Disney and Comcast have been on an acquisition hunt, motivated by the belief that media companies need to get bigger to gain the leverage needed to compete with the likes of Netflix, Amazon and other deep-pocketed players, including those in Silicon Valley.
Yet as talent running the ideological gamut from Roseanne Barr to director James Gunn have learned, being employed by a media giant also has a perilous side, as the size that comes with owning so much content can expose pressure points, creating soft underbellies and glass jaws.
In the case of the Walt Disney Co., which owns ABC (which aired "Roseanne") and Marvel (which produces the "Guardians of the Galaxy" movies that Gunn directed), negative publicity related to the social-media accounts of Barr and more recently Gunn prompted the company to sever ties with them.
Simply put, the bottom-line benefit wasn't deemed worth the headaches when presented with statements that ran counter to Disney's values, especially for such an image-conscious entity.
From that perspective, these companies' far-flung holdings actually work against talent's ability to weather scandals. While smaller entities would have to swallow hard at the prospect of losing their top-rated TV show, or firing a director responsible for two movies that earned more than $1.6 billion, for Disney, those kinds of decisions might hurt, but in the bigger scheme of things, they represent costs of doing business that the company is able to fairly easily absorb.
Disney, of course, isn't alone in having to address potentially thorny matters. Comcast and WarnerMedia, now a part of AT&T, have both dealt with scandals at various times regarding NBC News and CNN, respectively. TBS also publicly disavowed "vile and inappropriate" language by host Samantha Bee, after she directed an expletive at Ivanka Trump on her show "Full Frontal." (TBS and CNN share parent company WarnerMedia.)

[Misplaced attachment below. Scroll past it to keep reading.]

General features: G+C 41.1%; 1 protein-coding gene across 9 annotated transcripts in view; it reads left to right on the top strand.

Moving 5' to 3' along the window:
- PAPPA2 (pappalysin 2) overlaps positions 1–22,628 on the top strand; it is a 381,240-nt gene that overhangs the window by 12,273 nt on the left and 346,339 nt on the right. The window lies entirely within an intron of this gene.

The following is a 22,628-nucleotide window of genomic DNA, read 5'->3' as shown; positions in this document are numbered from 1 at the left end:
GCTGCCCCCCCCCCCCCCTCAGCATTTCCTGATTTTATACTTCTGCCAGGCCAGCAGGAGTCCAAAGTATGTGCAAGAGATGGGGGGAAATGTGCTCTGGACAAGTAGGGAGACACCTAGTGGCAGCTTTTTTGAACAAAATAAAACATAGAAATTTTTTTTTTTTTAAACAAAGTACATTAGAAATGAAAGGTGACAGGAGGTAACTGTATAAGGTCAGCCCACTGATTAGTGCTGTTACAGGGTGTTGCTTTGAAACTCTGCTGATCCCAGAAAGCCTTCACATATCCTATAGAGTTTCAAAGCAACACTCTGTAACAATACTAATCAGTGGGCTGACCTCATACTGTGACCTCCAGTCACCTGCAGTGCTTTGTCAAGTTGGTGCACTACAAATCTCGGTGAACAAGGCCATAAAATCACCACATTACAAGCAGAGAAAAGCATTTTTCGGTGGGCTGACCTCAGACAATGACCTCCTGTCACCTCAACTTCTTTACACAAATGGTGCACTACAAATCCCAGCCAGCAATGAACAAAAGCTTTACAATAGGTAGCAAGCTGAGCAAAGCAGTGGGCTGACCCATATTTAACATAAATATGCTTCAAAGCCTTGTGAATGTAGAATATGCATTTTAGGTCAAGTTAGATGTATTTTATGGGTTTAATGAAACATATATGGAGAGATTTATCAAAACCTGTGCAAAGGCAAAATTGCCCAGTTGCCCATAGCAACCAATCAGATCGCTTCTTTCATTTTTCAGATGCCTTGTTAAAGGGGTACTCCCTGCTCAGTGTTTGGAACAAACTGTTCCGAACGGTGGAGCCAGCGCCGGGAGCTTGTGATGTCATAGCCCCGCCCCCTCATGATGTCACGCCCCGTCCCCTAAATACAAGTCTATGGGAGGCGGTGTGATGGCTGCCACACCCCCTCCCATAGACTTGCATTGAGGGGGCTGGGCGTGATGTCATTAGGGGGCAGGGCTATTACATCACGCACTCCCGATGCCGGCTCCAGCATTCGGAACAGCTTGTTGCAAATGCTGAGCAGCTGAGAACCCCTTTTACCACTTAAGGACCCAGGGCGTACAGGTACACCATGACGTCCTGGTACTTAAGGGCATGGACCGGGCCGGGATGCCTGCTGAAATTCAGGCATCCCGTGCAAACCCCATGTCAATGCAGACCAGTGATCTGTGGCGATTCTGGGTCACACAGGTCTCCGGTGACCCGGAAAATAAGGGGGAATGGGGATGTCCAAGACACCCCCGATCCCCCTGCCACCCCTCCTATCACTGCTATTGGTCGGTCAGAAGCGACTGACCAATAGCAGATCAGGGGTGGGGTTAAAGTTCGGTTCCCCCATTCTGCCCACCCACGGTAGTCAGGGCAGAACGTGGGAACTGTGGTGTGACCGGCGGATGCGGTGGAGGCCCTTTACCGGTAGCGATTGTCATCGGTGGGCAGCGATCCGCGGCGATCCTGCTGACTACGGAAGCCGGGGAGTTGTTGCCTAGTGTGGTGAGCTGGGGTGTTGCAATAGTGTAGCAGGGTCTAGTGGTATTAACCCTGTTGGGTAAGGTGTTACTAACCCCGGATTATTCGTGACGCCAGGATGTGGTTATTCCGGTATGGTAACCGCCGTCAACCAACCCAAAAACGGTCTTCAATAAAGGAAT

Activists, both on the left and right, have also become savvier about connecting the dots, applying pressure in a way that goes beyond a particular star or even the unit that directly employs him or her, registering their displeasure with the larger corporation.
While the bark in those cases is frequently worse than the bite, it can be enough to make these companies take action, as Disney did in the case of Gunn, issuing a statement that labeled his decade-old tweets "indefensible."
Even many media personalities, notably, have adopted a variation of this strategy. For example, high-profile producers employed by 21st Century Fox -- including "Modern Family's" Steve Levitan and "Family Guy's" Seth MacFarlane -- said they were questioning their involvement with the company, citing the fact that they were "disgusted," in MacFarlane's words, with Fox News Channel.
The perception that media companies are more sensitized to criticism has only emboldened critics, who are quick with charges of hypocrisy when one personality is penalized and another isn't. While companies have been accused of being too quick to dismiss or gloss over such situations in the past, some are now wondering -- depending on where their allegiances lie -- if they are reacting too rashly, producing a petition in support of Gunn, who has expressed regret and contrition for his postings.
In that statement, Gunn also said, "I understand and accept the business decisions taken today."
Although Barr has waffled a bit in her comments after initially supporting Disney, the director appeared to be acknowledging that in today's climate, there are potential ramifications for embarrassing the boss -- or really, given the nature of these modern media conglomerates, the boss's boss's boss.